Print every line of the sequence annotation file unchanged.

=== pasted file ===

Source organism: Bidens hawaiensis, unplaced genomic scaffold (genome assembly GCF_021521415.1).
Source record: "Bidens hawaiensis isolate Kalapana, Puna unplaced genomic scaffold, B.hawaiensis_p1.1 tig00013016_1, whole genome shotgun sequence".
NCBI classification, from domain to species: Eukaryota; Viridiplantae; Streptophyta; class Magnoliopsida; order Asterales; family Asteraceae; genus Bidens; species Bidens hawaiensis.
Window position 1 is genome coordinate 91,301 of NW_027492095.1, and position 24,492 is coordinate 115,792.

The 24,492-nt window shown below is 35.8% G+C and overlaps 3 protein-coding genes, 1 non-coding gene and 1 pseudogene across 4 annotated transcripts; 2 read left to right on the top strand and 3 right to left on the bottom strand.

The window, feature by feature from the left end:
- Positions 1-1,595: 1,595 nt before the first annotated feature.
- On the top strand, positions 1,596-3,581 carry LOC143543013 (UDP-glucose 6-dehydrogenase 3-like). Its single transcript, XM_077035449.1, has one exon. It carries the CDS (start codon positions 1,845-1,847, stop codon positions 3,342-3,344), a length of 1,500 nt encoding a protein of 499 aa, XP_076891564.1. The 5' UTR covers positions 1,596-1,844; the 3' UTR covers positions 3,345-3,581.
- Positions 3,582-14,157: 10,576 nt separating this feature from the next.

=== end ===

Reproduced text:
Source organism: Bidens hawaiensis, unplaced genomic scaffold (genome assembly GCF_021521415.1).
Source record: "Bidens hawaiensis isolate Kalapana, Puna unplaced genomic scaffold, B.hawaiensis_p1.1 tig00013016_1, whole genome shotgun sequence".
NCBI classification, from domain to species: Eukaryota; Viridiplantae; Streptophyta; class Magnoliopsida; order Asterales; family Asteraceae; genus Bidens; species Bidens hawaiensis.
Window position 1 is genome coordinate 91,301 of NW_027492095.1, and position 24,492 is coordinate 115,792.

The 24,492-nt window shown below is 35.8% G+C and overlaps 3 protein-coding genes, 1 non-coding gene and 1 pseudogene across 4 annotated transcripts; 2 read left to right on the top strand and 3 right to left on the bottom strand.

The window, feature by feature from the left end:
- Positions 1-1,595: 1,595 nt before the first annotated feature.
- On the top strand, positions 1,596-3,581 carry LOC143543013 (UDP-glucose 6-dehydrogenase 3-like). Its single transcript, XM_077035449.1, has one exon. It carries the CDS (start codon positions 1,845-1,847, stop codon positions 3,342-3,344), a length of 1,500 nt encoding a protein of 499 aa, XP_076891564.1. The 5' UTR covers positions 1,596-1,844; the 3' UTR covers positions 3,345-3,581.
- Positions 3,582-14,157: 10,576 nt separating this feature from the next.